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I'm an Aussie who likes wandering all over the world but keeps coming back home to paradise and my family. If you are reading this on one of my travel blogs, I hope you enjoy reading them as much as I enjoyed creating them. If you are reading the Diabetes and weight loss blog - I hope it helps in your battle with the beast. Cheers, Alan

Saturday, July 02, 2011

Munnar, Kerala, India




Travel Dates 12th-14th May 2011.
Click on any picture to see a larger version.

I was pleased to see my name being held up by the man from the Angamaly Elite Palazzo hotel, booked via Agoda, when I passed through customs at the Kochi Airport. There is nothing worse than wondering where your "greeter" is in a foreign airport and it is always good to see him quickly. I chose the Elite Palazzo after a lot of reading on different sites on the web. I wasn't disappointed. I didn't just rely on the automatic booking; as with all my bookings I emailed them to confirm the shuttle and other services.



The ride in the free hotel shuttle from the airport, after they waited for me to use the cash machine, was a fraction further than I expected but the hotel was top class. Sadly for them I was one of the few customers that day. The heat of May is the slowest time of the season in Kerala. The fish was good in the restaurant and the beer in the bar was cheap, cold and delicious. One of those "didn't touch the sides" beers on a very hot afternoon.



While I was drinking that beer I noticed a crowd outside a shop opposite the hotel. Apparently elections had been held several weeks ago and the following day was to be "election counting" day and all of the states where counting was to occur would be dry during that day, so all over those states the thirsty people - or those who expected to be - were stocking up to be sure they could either celebrate or drown their sorrows. There seemed to be a very large number of very thirsty people; it took hours for the crowd to disappear.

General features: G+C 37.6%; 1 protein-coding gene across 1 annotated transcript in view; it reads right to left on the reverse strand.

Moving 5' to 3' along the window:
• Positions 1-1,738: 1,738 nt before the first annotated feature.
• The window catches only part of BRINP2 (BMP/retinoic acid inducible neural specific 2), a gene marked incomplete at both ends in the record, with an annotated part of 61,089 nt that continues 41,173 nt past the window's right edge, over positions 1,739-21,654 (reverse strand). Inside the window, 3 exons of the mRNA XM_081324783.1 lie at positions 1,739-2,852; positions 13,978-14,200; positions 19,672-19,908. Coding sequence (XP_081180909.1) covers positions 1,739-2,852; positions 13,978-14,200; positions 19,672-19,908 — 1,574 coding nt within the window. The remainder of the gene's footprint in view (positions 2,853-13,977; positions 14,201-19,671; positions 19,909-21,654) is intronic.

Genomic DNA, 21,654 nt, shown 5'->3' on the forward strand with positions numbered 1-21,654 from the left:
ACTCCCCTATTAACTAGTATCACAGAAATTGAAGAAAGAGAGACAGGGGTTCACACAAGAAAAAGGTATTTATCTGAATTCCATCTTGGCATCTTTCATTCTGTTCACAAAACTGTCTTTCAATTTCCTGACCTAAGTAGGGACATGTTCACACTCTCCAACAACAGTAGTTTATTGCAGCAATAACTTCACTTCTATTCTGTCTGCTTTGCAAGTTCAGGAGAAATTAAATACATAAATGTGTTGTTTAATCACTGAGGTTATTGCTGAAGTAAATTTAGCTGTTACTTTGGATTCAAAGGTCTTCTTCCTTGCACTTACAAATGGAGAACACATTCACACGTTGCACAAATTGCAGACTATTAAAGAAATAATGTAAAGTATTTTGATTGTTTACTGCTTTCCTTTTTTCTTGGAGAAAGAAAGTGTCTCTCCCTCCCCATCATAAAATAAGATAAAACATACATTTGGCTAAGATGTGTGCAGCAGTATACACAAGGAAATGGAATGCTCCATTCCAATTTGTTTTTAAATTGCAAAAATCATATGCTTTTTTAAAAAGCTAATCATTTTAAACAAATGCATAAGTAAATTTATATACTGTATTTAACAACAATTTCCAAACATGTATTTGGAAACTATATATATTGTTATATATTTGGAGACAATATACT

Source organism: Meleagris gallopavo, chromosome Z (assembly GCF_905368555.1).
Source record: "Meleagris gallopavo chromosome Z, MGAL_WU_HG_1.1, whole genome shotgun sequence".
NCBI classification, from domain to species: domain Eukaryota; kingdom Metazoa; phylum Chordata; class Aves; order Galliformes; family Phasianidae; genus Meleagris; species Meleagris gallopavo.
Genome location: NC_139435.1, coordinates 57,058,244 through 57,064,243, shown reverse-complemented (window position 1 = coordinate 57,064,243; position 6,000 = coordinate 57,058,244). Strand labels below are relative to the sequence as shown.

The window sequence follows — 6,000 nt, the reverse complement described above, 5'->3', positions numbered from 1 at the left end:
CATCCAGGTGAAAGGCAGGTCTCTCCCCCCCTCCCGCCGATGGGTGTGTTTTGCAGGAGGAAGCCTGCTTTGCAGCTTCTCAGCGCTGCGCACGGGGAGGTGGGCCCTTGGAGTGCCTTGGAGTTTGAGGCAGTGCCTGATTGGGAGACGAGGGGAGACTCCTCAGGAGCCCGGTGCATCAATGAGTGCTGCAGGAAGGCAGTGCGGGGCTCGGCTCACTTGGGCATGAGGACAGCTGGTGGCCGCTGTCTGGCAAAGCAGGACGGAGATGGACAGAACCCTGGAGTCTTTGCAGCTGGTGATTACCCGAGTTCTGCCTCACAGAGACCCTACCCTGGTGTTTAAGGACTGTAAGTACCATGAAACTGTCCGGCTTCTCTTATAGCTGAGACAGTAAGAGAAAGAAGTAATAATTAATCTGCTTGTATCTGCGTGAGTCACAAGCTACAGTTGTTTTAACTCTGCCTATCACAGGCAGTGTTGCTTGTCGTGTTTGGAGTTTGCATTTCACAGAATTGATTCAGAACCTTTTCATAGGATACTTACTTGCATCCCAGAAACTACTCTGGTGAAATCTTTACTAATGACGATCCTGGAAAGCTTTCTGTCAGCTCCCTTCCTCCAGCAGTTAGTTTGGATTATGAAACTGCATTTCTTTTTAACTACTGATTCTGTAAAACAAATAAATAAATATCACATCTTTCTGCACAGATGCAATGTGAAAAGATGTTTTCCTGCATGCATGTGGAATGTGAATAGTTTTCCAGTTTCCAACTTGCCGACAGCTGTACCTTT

As it transpired the next day the count was close for Kerala so quite a lot of both celebrating and commiserating occurred. We passed several wildly cheering communist groups at various times that day. It didn't seem to bother them that they had lost the main battle, they were happy that they had won some local seats. The other party supporters weren't quite as excited in the streets.

After my beer I took a walk around the local streets. I reminded myself to watch carefully every foot-step; it was too easy to either step in something squishy or thin air over a hole in the street, just like northern India. Possibly the first real difference I noted was that the large concrete squares forming the footpath were actually a cover for deep and malodorous drains running under those paths; a bit disconcerting when one of the covers was missing if you were not watching.

The next morning, on time, my driver and car arrived. Once again I owe thanks to the regulars on Indiamike for their suggestions and advice in planning the Indian section of my trip. The car, driver and remaining accommodation on my short visit were all based on their good advice.

Sajiv was an excellent driver and doubled as interpreter and as an information source providing answers to my multitude of questions as we drove along. His English was reasonable and we soon worked out a few minor communication difficulties. He had a better knowledge of the Kochi district than Munnar. We encountered this tower on the road from the airport to Munnar. He told me who it was dedicated to, but I’m afraid I neglected to note it. I must admit I was more interested in the art and architecture than the ancient deity or person. The waterfall was a little further along the road.



The waterfalls had become a regular roadside stop for local travellers, with a comfort station and semi-permanent shops and stalls beside the road.



One of the first things I noticed on the drive was the high number of Christian temples and shrines in comparison with Hindu or Muslim temples or mosques. Wiki shows Kerala to be about 55% Hindu, 25% Muslim and 20% Christian. Maybe that is true for the entire state, but it is hard to believe for the district between Kochi and Munnar which seems to be predominantly Christian. Although I saw Hindu temples and occasional Mosque minarets they were vastly outnumbered by Christian churches and shrines. Unlike some other parts of India there appears to be local harmony despite the various very different beliefs.